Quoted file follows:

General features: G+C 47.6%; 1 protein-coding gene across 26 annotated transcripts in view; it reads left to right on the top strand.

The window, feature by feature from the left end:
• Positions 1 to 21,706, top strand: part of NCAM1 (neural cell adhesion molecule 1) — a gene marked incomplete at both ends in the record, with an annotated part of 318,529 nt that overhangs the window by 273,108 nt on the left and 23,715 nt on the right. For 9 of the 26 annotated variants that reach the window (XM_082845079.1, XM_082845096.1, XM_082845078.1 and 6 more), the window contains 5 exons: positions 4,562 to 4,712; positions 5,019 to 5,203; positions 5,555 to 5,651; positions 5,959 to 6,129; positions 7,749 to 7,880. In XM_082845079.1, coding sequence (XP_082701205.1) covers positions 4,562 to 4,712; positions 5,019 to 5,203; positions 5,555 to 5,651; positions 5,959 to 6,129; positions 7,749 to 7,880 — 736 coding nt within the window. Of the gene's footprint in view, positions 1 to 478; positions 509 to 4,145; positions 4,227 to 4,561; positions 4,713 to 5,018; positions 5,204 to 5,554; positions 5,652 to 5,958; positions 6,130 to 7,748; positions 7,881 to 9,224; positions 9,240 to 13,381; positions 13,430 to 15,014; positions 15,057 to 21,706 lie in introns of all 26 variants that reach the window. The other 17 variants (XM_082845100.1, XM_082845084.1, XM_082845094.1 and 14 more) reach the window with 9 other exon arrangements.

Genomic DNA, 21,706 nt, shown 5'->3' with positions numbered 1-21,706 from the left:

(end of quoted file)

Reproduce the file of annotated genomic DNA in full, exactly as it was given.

General features: G+C 47.6%; 1 protein-coding gene across 26 annotated transcripts in view; it reads left to right on the top strand.

The window, feature by feature from the left end:
• Positions 1 to 21,706, top strand: part of NCAM1 (neural cell adhesion molecule 1) — a gene marked incomplete at both ends in the record, with an annotated part of 318,529 nt that overhangs the window by 273,108 nt on the left and 23,715 nt on the right. For 9 of the 26 annotated variants that reach the window (XM_082845079.1, XM_082845096.1, XM_082845078.1 and 6 more), the window contains 5 exons: positions 4,562 to 4,712; positions 5,019 to 5,203; positions 5,555 to 5,651; positions 5,959 to 6,129; positions 7,749 to 7,880. In XM_082845079.1, coding sequence (XP_082701205.1) covers positions 4,562 to 4,712; positions 5,019 to 5,203; positions 5,555 to 5,651; positions 5,959 to 6,129; positions 7,749 to 7,880 — 736 coding nt within the window. Of the gene's footprint in view, positions 1 to 478; positions 509 to 4,145; positions 4,227 to 4,561; positions 4,713 to 5,018; positions 5,204 to 5,554; positions 5,652 to 5,958; positions 6,130 to 7,748; positions 7,881 to 9,224; positions 9,240 to 13,381; positions 13,430 to 15,014; positions 15,057 to 21,706 lie in introns of all 26 variants that reach the window. The other 17 variants (XM_082845100.1, XM_082845084.1, XM_082845094.1 and 14 more) reach the window with 9 other exon arrangements.

Genomic DNA, 21,706 nt, shown 5'->3' with positions numbered 1-21,706 from the left: